Scotland: National Drug Shame – But Whose?

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Scotland’s drug shame: Addiction is out of control — and nothing is being done

“Years ago, when I started selling it, I wouldn’t sell it to a woman if she had a kid in a pram,” a middle-aged drug-dealer tells me, within spitting distance of his MP’s constituency office in a Glasgow housing scheme. Like many dealers, this gentleman made his initial incursion into the grim, morally-ambivalent world of drugs as a low-level supplier, turning a modest profit by purchasing relatively small amounts from a bigger player to meet the local demand in his area.

Serious heroin addicts with a high tolerance for the drug become trapped in the hellish cycle of scoring drugs to escape withdrawal symptoms, which isn’t cheap. This is why criminality becomes a necessity for many.

Data recently published has revealed that in Scotland, drug-related deaths rose by a shameful 27% last year to 1,187. That means the death-toll in Scotland was equivalent to five Lockerbie bombings or fifty 7/7s. It is nearly three times that of the UK as a whole, and, per capita, the drug death rate in Scotland is higher than that of the U.S. Yet no national emergency has been declared.

These are called tranquilisers for a good reason. They induce a peace, serenity and sense of well-being that is difficult for even the most prolific and articulate drug-abusers to describe.

To the uninitiated, such a drug may hold an alluring curiosity. “How do the dealers come up with this stuff?” you may ask. But this drug is not the vulgar concoction of illicit dealers, it is a pharmaceutical-grade, state-approved chemical-compound. And one which was so widely prescribed by GPs in the Nineties, that addicts have been chasing its effects ever since.

That’s why, even though drug-abuse is so often framed as an issue for the feckless individual, we must also consider why and how these substances are created – and how thoughtlessly (and sometimes malignantly) they are introduced into society.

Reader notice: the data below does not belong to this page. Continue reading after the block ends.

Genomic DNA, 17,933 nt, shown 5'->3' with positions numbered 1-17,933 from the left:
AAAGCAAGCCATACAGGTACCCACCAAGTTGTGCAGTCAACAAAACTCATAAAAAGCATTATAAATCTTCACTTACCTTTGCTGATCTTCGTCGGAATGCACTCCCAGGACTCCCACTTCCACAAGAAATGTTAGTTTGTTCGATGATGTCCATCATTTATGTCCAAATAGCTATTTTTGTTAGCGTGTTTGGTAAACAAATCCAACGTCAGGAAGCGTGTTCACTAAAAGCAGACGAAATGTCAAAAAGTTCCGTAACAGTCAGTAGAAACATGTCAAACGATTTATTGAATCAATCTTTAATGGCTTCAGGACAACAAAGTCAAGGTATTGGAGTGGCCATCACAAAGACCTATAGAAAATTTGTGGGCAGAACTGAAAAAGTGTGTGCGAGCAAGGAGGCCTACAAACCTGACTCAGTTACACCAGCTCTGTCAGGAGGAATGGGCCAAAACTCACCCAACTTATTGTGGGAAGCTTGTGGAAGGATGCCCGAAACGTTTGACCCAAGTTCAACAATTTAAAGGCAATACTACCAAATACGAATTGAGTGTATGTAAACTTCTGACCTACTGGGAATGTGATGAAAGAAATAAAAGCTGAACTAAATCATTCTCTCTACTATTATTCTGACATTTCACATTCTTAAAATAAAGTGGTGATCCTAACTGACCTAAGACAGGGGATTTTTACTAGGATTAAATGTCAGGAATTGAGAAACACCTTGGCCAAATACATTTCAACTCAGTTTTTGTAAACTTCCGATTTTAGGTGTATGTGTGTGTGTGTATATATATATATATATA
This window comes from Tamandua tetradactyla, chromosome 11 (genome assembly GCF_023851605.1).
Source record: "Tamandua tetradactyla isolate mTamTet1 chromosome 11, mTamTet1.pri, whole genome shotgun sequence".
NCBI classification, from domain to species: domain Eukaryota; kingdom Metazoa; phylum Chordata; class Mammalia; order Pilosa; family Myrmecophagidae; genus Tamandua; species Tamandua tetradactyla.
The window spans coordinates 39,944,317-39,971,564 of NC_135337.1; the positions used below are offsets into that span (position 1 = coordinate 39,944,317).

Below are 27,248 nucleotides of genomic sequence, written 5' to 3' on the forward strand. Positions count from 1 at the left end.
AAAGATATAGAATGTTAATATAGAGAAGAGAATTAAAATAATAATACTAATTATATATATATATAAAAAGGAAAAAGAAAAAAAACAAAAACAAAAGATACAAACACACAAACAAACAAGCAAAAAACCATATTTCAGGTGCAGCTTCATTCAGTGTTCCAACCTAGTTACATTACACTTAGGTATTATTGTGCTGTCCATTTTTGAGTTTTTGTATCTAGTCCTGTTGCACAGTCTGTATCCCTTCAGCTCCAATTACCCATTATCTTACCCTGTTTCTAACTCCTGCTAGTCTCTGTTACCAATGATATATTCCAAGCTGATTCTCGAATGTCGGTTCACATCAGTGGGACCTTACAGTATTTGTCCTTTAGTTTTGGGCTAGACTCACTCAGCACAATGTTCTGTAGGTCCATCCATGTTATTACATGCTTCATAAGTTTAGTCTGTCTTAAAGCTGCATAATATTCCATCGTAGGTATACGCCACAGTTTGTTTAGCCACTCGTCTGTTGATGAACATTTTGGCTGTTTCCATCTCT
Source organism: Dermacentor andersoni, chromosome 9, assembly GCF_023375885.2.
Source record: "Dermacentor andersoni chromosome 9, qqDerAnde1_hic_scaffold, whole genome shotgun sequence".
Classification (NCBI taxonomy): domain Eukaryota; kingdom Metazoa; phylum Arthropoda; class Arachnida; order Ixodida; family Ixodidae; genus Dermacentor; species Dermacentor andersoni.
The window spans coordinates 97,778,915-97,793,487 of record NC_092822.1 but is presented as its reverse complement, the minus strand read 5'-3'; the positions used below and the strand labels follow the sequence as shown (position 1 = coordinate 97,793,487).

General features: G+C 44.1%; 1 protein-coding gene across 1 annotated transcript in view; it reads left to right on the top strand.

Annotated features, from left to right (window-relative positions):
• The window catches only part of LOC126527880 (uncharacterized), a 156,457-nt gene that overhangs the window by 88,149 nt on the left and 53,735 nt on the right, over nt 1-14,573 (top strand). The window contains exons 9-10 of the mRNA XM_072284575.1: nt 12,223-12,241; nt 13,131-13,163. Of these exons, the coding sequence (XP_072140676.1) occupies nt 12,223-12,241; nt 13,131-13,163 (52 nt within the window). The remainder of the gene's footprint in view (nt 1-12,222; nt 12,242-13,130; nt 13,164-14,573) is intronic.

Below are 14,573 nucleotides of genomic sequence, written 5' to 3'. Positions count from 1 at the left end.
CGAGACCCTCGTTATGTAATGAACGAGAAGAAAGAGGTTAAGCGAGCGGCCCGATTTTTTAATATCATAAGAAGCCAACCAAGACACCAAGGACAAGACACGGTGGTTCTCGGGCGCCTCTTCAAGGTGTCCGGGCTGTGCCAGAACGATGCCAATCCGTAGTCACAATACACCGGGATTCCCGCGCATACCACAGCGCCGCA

What risk-assessments were undertaken before drugs such as methadone, diazepam and tranquillisers were introduced through the NHS? Beyond the risk-benefit analysis on the individuals being legally prescribed them, what other factors were taken into consideration? When drugs are road-tested for approval, their broader social-implications are rarely contemplated.

In poorer communities, ill-health is more commonplace, increasing both the likelihood of treatment and the risk that a patient (or someone in the household taking the drugs) may become dependent. Society is awash with psychoactive substances in an age of chronic emotional and psychological stress. Increasing numbers are turning to drugs designed to treat chronic physical pain and mental health problems to self-medicate the emotional pain, stress and anxiety of poverty and social alienation.

I tell them I have never tried heroin, and they all warn me to keep it that way. Even though they have only just met me, because I have showed them a modicum of respect, they have a genuine concern for my well-being. For in their world of addiction, crime and social-exclusion, telling someone never to try heroin is an act of purest love.

For complete story go to Scotland’s Drug Shame (

Also Read The absurdity of legalising drugs — Campaigners who say they want to legalise ‘all drugs’ and also regulate them are contradicting themselves




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